Pediatric burn patients typically undergo a large number of surgical procedures, resulting in significant pain. High amounts of opioids are continuously infused both during and after surgery in these patients, which in turn confers risk of the development of opioid tolerance. The intraoperative use of methadone, a synthetic opioid with unique pharmacologic characteristics, in a pediatric patient who had suffered significant thermal burns.
The patient was a 5 year old male who was admitted to the burn ICU with approximately 90% cutaneous burns of deep partial to full thickness burns. He underwent 27 surgical procedures over 2 years, including debridement and grafting, escharotomies, and amputations. Throughout the procedures, the patient received a variety of intraoperative analgesic drugs. The most commonly used intraoperative analgesics were fentanyl and hydromorphone. During 9 procedures, he received methadone, a synthetic opioid, alongside fentanyl and hydromorphone.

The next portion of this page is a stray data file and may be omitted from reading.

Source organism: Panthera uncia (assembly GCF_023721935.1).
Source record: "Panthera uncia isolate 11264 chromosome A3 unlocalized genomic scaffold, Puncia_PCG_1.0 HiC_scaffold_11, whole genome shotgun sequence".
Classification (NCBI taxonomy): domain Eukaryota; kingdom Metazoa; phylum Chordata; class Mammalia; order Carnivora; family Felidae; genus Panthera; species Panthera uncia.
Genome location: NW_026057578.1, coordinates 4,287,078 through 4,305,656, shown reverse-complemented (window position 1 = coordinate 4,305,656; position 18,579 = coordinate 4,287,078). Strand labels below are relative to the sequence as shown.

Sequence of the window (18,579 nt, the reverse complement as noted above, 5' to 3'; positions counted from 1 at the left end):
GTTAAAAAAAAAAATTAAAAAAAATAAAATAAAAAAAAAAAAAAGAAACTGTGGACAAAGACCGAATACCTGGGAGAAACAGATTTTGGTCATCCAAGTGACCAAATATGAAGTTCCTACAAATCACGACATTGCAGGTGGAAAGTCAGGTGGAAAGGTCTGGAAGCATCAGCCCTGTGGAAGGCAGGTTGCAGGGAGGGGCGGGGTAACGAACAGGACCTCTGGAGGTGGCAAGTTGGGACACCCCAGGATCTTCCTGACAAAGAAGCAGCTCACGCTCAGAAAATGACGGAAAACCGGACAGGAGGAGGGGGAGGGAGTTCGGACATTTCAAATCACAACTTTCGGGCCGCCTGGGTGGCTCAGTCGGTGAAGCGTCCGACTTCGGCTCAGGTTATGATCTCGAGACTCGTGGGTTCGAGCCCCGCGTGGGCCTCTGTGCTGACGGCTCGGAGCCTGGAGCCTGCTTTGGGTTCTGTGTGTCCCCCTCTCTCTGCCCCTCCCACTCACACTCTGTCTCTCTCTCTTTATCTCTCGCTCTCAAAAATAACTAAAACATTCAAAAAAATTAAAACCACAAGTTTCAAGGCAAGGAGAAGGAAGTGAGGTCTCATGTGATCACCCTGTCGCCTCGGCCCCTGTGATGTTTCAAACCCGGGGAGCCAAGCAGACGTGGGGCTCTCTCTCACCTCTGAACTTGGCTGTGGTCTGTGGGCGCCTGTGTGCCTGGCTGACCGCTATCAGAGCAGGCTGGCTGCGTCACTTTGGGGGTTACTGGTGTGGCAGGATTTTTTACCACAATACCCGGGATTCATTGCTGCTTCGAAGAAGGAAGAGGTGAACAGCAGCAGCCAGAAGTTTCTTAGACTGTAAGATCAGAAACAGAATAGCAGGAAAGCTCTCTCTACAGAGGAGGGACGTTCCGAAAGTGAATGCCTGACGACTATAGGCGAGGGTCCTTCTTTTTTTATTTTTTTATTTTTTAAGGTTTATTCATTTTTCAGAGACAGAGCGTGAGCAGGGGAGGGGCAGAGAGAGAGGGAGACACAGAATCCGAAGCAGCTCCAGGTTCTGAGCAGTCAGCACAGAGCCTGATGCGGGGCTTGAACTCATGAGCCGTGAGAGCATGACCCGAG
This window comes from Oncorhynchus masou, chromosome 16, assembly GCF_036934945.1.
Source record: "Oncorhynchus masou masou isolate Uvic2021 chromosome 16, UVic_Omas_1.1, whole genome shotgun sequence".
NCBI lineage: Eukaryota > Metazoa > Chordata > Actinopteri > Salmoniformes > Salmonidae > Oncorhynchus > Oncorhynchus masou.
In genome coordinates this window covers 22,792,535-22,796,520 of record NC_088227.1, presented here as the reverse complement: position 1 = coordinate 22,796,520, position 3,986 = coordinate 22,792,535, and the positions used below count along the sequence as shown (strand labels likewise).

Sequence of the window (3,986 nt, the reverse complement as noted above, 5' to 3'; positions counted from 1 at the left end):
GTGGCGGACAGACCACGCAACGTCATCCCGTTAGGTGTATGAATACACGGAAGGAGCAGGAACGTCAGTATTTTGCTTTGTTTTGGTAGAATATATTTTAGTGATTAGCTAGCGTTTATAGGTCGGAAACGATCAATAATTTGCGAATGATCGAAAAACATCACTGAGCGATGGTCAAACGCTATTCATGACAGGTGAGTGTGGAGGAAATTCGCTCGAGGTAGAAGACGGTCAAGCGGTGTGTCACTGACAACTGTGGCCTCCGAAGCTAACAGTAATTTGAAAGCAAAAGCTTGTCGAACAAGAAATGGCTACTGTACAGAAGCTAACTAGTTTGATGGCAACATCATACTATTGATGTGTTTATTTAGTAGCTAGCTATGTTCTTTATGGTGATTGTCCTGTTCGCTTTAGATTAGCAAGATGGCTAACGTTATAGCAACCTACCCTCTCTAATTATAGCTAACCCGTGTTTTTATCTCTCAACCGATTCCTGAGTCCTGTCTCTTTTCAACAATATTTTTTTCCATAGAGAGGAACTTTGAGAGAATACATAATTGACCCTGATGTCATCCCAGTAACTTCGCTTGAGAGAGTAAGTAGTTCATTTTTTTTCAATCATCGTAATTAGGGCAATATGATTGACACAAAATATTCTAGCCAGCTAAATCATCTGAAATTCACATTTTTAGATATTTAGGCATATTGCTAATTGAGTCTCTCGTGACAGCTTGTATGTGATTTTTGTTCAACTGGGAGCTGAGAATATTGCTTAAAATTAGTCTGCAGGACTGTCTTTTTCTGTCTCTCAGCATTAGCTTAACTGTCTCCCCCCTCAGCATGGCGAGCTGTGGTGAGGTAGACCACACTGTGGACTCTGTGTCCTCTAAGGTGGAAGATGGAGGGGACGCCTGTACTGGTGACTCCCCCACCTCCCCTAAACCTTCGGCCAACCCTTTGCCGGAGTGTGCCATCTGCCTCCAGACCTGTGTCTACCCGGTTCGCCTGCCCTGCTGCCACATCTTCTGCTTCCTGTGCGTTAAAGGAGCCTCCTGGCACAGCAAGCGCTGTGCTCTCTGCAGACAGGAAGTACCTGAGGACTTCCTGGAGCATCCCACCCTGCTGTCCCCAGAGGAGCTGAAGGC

The objective of analysis was to determine whether methadone infusion affected total intraoperative opioid usage in this patient. The amount of opioid product used per minute of surgery was identified for each procedure. This metric was compared between procedures where methadone was used and procedures where methadone was not used. Based on this analysis, the procedures where methadone was used resulted in decreased total intraoperative opioid usage in this patient. Use of methadone in a patient undergoing serial surgical procedures can therefore potentially decrease rapidity of opioid tolerance development via decreased intraoperative opioid use
Conclusively, pediatric burn patients require significant amounts of opioid products for pain, leading to opioid tolerance and subsequently elevated risk of adverse effects. Methadone can potentially provide adequate anesthesia and attenuated opioid tolerance compared to other commonly used opioid agonists, making it an enticing candidate for use in the pediatric burn population.
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